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Japanese young people prefer experiences to possessions

  • December 14, 2017
  • , Yomiuri
  • Trending@Japan

As Trending@Japan has reported several times in the past, young Japanese who grew up during the lost two decades in Japan have little desire for luxury cars or designer bags, whereas those in their 40s, 50s, and 60s seemed to think that luxury possessions determined their value and would pour all their efforts into being able to purchase shiny sports cars and expensive watches. Does this mean, however, that Japanese youth today don’t like spending money at all? Apparently not. Motoko Matsushita, a senior consultant at Nomura Research Institute, writes in Yomiuri (12/6) that young people nowadays are accustomed to Japan’s low economic growth and don’t go on shopping sprees just because the economy picks up a little. Unlike young people in the past, they don’t fantasize about showing up for a date in a cool sports car or buying luxury brand-name products. They know that their income will not increase any time soon, so they spend wisely. Matsushita writes that the average ratio of spending to disposable income of young people is the lowest among all age groups. However, this does not mean that young people don’t like to spend money, she writes. They just spend money differently.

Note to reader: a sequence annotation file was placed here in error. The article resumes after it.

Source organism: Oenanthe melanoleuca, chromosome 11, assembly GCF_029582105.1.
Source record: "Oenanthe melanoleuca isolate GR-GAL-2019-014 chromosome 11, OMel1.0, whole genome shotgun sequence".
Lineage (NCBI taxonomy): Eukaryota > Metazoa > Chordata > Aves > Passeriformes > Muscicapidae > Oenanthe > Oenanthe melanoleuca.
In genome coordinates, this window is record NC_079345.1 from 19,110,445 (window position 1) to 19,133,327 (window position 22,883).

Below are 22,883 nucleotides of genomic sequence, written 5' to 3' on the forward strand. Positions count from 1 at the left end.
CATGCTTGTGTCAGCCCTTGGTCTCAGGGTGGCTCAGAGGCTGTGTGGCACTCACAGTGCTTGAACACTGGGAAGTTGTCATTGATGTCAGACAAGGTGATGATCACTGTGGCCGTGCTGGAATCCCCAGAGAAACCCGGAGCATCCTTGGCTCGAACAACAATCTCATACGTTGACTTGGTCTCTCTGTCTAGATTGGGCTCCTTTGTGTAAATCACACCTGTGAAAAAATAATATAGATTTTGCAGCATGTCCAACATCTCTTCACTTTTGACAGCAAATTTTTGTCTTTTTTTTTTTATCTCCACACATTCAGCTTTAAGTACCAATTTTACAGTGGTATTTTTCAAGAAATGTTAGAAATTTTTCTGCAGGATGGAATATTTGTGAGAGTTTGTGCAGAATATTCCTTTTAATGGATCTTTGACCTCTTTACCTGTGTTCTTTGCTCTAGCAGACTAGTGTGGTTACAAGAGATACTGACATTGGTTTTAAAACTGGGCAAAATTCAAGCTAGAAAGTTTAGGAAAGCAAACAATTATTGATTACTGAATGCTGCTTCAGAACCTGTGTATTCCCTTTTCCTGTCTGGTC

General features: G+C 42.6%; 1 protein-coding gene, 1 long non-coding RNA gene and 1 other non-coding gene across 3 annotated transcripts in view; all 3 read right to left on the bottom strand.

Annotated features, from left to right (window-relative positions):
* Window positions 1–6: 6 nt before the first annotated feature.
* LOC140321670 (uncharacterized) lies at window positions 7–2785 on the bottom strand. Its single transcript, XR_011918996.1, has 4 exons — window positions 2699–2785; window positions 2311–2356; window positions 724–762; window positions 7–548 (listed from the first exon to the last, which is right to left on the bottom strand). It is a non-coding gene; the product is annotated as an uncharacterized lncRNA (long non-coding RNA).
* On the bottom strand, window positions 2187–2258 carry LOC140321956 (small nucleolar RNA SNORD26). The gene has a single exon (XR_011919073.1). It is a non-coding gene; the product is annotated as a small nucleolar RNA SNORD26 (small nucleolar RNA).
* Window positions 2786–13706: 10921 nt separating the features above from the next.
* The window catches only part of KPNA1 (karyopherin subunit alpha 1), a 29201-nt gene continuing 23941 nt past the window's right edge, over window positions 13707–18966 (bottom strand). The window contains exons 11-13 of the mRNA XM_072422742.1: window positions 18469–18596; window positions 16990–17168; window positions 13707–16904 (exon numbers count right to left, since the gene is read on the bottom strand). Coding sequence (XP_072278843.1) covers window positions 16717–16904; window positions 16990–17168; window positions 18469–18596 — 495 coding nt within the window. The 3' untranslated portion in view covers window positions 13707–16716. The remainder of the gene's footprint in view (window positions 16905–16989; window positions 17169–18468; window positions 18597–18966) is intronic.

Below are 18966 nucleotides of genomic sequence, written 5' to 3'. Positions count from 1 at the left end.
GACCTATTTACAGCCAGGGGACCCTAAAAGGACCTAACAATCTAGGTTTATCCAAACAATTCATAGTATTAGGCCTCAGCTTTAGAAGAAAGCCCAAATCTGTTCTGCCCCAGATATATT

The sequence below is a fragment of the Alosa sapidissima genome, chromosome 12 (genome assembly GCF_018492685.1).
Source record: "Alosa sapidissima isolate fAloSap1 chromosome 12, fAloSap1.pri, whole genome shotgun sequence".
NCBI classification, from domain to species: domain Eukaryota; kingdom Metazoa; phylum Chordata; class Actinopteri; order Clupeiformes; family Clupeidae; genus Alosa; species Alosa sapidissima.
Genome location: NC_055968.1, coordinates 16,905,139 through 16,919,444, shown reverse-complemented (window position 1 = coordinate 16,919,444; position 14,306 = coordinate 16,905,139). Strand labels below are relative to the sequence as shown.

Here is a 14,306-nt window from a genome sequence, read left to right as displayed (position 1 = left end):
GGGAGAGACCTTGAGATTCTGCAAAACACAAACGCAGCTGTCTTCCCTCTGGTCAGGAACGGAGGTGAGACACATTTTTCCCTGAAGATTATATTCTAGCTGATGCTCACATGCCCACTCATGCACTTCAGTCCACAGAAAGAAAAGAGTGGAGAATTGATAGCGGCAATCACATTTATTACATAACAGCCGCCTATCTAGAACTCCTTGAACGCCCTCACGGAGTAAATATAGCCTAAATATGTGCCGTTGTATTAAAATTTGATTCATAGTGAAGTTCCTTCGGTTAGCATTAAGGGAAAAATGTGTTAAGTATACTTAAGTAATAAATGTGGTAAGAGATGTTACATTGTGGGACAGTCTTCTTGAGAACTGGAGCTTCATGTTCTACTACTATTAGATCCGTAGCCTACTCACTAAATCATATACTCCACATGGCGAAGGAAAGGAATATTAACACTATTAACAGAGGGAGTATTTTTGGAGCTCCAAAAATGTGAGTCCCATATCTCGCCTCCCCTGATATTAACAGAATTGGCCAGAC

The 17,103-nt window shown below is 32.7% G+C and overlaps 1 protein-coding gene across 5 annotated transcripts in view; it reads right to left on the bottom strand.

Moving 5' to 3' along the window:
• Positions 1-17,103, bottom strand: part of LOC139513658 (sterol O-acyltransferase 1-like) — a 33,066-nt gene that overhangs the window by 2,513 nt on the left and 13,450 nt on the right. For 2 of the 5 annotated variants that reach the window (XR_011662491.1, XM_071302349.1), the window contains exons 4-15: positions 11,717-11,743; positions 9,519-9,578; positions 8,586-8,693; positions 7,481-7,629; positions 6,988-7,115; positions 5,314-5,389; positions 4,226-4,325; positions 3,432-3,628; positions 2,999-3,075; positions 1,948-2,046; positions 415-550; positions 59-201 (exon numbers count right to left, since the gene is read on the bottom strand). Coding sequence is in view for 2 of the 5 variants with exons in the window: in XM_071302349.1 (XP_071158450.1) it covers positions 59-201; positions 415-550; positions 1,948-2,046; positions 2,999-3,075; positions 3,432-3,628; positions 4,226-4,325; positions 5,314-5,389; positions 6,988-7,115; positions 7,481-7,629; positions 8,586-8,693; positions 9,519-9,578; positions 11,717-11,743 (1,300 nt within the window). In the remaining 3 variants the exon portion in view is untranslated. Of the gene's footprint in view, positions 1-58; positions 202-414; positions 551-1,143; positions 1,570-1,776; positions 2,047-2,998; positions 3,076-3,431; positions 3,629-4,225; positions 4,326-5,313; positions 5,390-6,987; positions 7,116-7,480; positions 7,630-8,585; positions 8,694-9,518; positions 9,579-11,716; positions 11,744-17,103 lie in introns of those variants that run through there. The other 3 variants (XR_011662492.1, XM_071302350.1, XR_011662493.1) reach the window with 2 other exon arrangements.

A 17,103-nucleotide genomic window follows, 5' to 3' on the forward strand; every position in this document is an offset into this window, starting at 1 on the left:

According to Matsushita, instead of buying goods, young people tend to spend more money on hobbies and experiences. They’re eager to spend money on fun times with friends or to enjoy time alone. Live concerts, for example, are popular among young people these days. The market size for concerts and performances was about 500 billion yen last year, up 65% from a decade ago. The spread of social media is a huge factor, as it allows young people to disseminate information easily and connect with like-minded people. Matsushita writes that young people don’t use guidebooks when travelling, but instead ask taxi drivers about locals’ favorite places or look for shops on Instagram. They love Japan and their aspirations for traveling abroad and obtaining foreign things are fading. Rather than travelling to Germany or France, tales of their cycling along the scenic Shimanami Kaido bikeway in Shikoku resonate better with their friends.


When young people actually buy things, they don’t just pick items that are trendy, but do extensive research on their smartphones, checking on Instagram, YouTube, and other sites to find the best items. They don’t buy things just because they’re cheap and are willing to buy second-hand goods on the Internet if they can find what they’re looking for. According to an NRI survey of 10,000 people, the number of people who said they want things that are cheap regardless of their quality dropped from 40% in 2000 to 24% in 2015. In today’s Japan, low cost and high quality have come to be expected. Young people seem to be satisfied with their lives because they are good at finding “attainable” happiness.

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